- Published on Saturday, 23 November 2013 01:57
- Written by Ali Asghar Ridwani
Historians have narrated that when Abu al-Fadl al-‘Abbas (as) decided to go on the battlefield, Imam al-Husayn (as) requested that he bring some water for the children and newborns. Abu al-Fadl (as) got a water skin and mounted his horse.
He started moving towards the River Euphrates. Four thousand men surrounded him and were showering spears on him from every direction, but the lone soldier Abu al-Fadl al-‘Abbas (as) did not pay the least attention to them, nor to the spears which were being showered all around him. He managed to drive the enemies away from the river bank and gain access to water all by himself.
He dismounted his horse and went next to the river with astounding ease and calmness. He then got a handful of water from the river and wanted to drink it because of the intense thirst he was feeling. All of a sudden, he remembered that Imam al-Husayn (as) and his children and the entire family were thirsty. He dropped the water that was in his hands back into the river and recited the famous poem,
يا نفس من بعد الحسين هوني وبعده لا کنت ان تکوني
هذا حسين وارد المنون وتشربين بارد المعين
تالله ما هذا فعال ديني
“O soul! You should be debased for al-Husayn (as) and never live after him.
Al-Husayn (as) has come face to face with death and yet you want to drink cold and delicious water!?
I swear upon Allah that this is not in accordance with the dictates of my religion!”
Then, he filled the waterskin, mounted his horse and returned towards Imam al-Husayn’s (as) camp. The enemy closed his way…1
Some ask why Abu al-Fadl al-‘Abbas did not drink the water. It would have been better if he had quenched his thirst first in order to gain the necessary strength that was needed to fight, and by this means inflict heavy blows on the enemy or even exterminate them altogether. If he had drunk the water, he would have been able to help Imam al-Husayn (as) and Islam better.
Firstly, Imam al-Husayn’s (as) aim at Karbala was not to bring about the deaths of all the people. On the contrary, Imam al-Husayn’s (as) main aim was to awaken the Islamic community and bring about social consciousness. Even killing the enemy has to occur when there is a pressing need and expedience in the action.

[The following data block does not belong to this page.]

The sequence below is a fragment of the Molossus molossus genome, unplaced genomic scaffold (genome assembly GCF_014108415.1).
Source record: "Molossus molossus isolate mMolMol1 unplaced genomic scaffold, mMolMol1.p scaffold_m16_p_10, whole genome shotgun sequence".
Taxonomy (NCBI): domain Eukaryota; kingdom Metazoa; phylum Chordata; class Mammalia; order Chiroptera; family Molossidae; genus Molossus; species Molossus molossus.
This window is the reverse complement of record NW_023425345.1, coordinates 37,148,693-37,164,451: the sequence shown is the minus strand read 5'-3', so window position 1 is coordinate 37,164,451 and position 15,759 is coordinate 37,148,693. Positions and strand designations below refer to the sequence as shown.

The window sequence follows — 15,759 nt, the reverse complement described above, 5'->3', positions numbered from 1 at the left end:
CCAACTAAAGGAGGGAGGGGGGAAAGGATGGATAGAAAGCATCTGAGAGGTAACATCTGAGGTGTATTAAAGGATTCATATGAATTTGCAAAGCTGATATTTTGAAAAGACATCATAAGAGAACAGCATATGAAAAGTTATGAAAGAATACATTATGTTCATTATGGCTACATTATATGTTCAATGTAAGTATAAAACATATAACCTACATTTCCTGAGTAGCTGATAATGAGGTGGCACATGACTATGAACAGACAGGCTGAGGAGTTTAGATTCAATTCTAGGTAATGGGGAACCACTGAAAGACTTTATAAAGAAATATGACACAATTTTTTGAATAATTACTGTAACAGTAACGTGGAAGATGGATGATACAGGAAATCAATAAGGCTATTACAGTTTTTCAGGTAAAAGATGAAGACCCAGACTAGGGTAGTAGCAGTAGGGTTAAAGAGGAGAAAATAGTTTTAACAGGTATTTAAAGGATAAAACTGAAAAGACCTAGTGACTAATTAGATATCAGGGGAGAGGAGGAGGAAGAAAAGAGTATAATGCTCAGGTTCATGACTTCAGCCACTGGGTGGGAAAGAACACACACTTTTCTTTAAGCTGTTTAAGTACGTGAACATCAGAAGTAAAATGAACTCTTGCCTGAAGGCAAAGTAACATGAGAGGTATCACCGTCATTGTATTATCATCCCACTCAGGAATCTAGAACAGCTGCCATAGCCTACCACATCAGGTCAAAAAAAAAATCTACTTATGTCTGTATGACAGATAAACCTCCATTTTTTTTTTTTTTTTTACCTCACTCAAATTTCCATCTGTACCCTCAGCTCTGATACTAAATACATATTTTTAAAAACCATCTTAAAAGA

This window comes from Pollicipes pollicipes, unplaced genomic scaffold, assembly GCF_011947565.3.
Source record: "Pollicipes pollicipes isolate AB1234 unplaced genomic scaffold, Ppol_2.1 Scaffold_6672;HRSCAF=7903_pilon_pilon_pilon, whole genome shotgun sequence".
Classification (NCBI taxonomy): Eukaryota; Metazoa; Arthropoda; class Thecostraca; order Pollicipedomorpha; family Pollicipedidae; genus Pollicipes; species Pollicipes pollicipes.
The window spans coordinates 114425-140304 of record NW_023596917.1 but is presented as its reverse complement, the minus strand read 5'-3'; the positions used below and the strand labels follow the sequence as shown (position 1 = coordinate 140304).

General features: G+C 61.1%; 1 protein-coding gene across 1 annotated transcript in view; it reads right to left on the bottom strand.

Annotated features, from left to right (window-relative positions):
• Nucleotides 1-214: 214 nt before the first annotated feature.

Secondly, the issue of Abu al-Fadl’s not drinking water has served as further proof of the oppression that was committed against Imam al-Husayn (as). This action has attracted sympathy and affection and led human hearts towards Imam al-Husayn (as). It has drawn people to initiate uprisings against Yazid and others like him.
Thirdly, Abu al-Fadl al-‘Abbas knew very well that he and his brother, the Holy Imam al-Husayn (as), were going to get killed, whether he took the opportunity to drink water or not. He knew that he was not going to leave this battlefield safe, sound and alive. He knew that the enemies were determined and bent on killing all the household of Bani Hashim at all costs. Therefore, was it not better to attain martyrdom and return to his Lord with thirsty lips?
What bears witness to this is that man drinks water whenever he knows with certainty that drinking water will save his life, but Abu al-Fadl al-‘Abbas had no hope of living after this war. He knew with certainty that he was going to be martyred.
Fourthly, Abu al-Fadl al-‘Abbas believed that drinking water when Imam al-Husayn (as) and his household were thirsty amounted to treachery in some way. The rules of proper Islamic conduct did not allow him as a follower to satiate his thirst when his holy leader was thirsty.
Fifthly, generosity and self sacrifice are among the morals and gracious virtues of the Ahl al-Bayt (as). Abu al-Fadl al-‘Abbas sacrificed in the same way that his father Amir al-Mu’minin ‘Ali ibn Abi Talib (as), Fatimah al-Zahra (as), al-Hasan and al-Husayn (as) had sacrificed generously and given the food they so badly needed to break their fast with in the holy mounth of Ramadan to the poor, orphans and the captives for three days in a row while they themselves were forced to remain hungry all this time.
1. Muqarram, Maqtal al-Husayn (as), p. 267.
Adapted from: "The Uprising of Ashura and Responses to Doubts" by: "‘Ali Asghar Ridwani"